Next, we looked at how long different states’ employees must work to pay for health plans for their families rather than just themselves. North Carolina comes out on top, averaging over nine weeks of work to fund health insurance. In North Carolina, employers pay the brunt of the cost for employee-only coverage, but employees are completely responsible for the added cost of coverage for dependents. Kentucky comes in second, averaging almost nine weeks, followed by Hawaii and Mississippi.
Individuals: Weeks Worked for Health Care, by Metro Area
Looking at metropolitan areas (with over 1 million residents), rather than states, provides a slightly different picture. Six of the top 20 spots that must work the most to fund individual (no dependent) insurance plans are located in California. In the No. 1 spot is Riverside–San Bernardino–Ontario, where employees on average must allot nearly three weeks’ worth of wages per year toward health plans. New Orleans comes in second, and Indianapolis claims third.
Families: Weeks Worked for Health Care, by Metro Area
Adding dependents into the mix changes the breakdown. Workers in Raleigh, NC, take an average of over eight weeks of work per year to pay for health plans that include dependents. As mentioned above, in North Carolina, employees are responsible for covering the cost difference for adding dependents to a plan. New Orleans again takes second place, and the Buffalo area of New York comes in third.
Mapping Weeks Worked, by Occupation
We put all the information together to get some very specific insights into who must work the most to fund health care in every state. To pay for an individual plan, a childcare worker in Hawaii averages over six weeks of work per year, a forest and conservation worker in California needs just over five, and a shampooer in Indiana requires nearly five.
To fund a plan with dependents, gaming dealers in North Carolina average 17.4 weeks of work per year, a childcare worker in Hawaii averages 17.3 weeks, and a fast food worker in Kentucky averages almost 16 weeks.
Mapping Weeks Worked, by Industry
Finally, we zoomed out from occupations to look at industries as a whole. In the vast majority of the country, food service employees must work the most to fund health plans. In California, Arizona, and Florida, the farming/fishing/forestry industry surpassed the food industry, and in Nevada and Texas, the personal care and service industry took first place.
Funding an individual plan takes 4.9 weeks of work per year for food service workers in Hawaii. Food service workers in Indiana take 4.6 weeks, while farming/fishing/forestry employees in California need nearly 4.8. To fund a family plan, it takes North Carolina workers in the food service industry 16.4 weeks, Kentucky food workers nearly 15 weeks, and Hawaii food service employees almost 14 weeks.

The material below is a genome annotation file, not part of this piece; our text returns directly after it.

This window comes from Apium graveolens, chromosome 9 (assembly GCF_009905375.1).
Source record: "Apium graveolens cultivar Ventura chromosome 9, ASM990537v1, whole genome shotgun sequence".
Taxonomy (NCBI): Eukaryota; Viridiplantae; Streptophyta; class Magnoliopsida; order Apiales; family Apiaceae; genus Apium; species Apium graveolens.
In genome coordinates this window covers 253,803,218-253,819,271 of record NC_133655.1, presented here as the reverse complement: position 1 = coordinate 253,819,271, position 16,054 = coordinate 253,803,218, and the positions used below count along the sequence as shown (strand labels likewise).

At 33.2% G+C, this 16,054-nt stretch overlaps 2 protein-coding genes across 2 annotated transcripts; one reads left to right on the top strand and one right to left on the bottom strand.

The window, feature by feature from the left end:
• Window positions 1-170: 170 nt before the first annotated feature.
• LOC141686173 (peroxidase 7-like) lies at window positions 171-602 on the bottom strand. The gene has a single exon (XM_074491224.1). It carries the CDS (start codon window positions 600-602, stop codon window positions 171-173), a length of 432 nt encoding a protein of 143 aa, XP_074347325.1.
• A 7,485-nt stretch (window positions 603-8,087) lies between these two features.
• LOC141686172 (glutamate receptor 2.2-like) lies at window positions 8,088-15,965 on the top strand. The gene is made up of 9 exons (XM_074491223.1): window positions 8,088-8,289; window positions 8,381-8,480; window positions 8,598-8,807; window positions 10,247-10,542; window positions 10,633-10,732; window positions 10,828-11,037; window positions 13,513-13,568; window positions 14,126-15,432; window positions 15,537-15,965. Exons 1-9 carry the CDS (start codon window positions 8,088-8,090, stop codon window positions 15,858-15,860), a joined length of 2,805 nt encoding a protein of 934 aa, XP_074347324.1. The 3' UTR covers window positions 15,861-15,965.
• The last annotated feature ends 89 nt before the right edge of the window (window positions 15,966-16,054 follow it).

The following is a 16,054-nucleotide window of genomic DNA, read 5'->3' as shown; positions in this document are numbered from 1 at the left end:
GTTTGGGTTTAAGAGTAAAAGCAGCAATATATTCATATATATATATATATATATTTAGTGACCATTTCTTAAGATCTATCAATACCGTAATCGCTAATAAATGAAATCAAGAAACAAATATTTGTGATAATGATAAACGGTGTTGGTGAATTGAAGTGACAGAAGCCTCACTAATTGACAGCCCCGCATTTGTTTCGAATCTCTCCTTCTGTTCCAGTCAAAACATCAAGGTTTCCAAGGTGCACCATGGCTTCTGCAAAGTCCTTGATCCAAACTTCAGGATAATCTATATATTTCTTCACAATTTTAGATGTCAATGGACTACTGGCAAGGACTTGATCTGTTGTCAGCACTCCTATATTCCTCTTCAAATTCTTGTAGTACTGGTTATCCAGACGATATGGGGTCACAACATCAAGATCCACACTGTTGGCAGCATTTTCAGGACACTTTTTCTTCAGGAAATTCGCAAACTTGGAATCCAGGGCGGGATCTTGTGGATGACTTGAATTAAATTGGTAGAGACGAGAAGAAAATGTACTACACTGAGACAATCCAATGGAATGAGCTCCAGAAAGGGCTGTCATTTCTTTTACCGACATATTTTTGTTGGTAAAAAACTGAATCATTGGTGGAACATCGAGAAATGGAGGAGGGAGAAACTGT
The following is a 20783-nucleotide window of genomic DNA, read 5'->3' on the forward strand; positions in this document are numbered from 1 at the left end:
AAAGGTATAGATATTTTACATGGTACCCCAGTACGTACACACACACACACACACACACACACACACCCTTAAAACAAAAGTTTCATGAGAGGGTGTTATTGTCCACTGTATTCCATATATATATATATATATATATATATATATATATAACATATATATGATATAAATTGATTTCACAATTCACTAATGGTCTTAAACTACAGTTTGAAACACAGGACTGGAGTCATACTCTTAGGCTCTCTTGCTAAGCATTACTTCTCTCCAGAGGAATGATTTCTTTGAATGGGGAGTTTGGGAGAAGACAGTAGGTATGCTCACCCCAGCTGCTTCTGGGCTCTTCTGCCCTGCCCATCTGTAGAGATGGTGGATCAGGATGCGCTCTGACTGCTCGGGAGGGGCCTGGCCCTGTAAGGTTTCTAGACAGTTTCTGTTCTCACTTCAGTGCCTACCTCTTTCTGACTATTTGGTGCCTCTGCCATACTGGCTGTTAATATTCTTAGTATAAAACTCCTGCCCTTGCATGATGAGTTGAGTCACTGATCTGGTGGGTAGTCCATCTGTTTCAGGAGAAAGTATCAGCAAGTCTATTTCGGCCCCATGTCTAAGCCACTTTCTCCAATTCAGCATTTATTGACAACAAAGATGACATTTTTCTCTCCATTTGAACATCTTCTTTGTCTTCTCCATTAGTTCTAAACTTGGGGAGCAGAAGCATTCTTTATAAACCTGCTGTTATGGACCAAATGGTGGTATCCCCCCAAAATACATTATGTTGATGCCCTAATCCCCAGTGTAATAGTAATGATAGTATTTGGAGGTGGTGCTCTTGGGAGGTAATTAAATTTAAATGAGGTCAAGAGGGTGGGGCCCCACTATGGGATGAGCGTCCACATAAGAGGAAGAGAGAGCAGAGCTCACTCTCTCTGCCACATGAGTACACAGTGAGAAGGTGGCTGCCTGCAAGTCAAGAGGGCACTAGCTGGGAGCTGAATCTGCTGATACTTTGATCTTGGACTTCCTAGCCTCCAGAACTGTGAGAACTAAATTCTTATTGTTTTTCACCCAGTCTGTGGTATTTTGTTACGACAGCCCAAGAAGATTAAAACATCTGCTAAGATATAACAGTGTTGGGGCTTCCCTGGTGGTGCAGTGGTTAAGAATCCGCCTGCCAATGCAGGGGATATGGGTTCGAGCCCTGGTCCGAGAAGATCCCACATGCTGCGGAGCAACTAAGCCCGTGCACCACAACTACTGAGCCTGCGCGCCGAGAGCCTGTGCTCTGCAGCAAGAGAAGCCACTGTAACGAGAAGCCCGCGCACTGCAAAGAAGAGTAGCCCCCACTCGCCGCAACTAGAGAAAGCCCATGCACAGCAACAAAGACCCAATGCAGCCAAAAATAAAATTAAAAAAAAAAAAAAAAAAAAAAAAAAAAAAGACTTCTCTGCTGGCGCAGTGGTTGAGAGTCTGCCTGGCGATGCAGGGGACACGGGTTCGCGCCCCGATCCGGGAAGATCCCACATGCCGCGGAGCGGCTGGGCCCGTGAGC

Making the Most of Employment Benefits
As our study shows, it can take a great deal of work time to pay for health insurance – especially for workers in certain occupations, industries, and states. Employer-sponsored insurance is key to the current American health care system, as it makes health care accessible to more people and protects individuals and families from crippling medical costs. However, in recent years, the average cost of insuring each employee and dependent has doubled – meaning employers are feeling the pinch as well as employees.
At Paychex, we’re happy to share these insights on the cost of employee benefits in hopes that you find the information both interesting and relevant. Our numerous HR solutions – from payroll to benefits administration – can help you run your business as efficiently as possible.
As part of this research, BLS Wage Data from May 2015 for the median hourly wage by industry, occupation, state, and metropolitan area were used to calculate the findings. The median weekly wage was determined by multiplying the median hourly wage by 40.
For industry and occupation calculations, the national average employee contribution for individuals and individuals and dependents per month from the Pew Trusts State Employee Health Care Report was used. For metropolitan area and state calculations, we used the state data. For the metropolitan area assets, only areas with at least 1 million residents were calculated.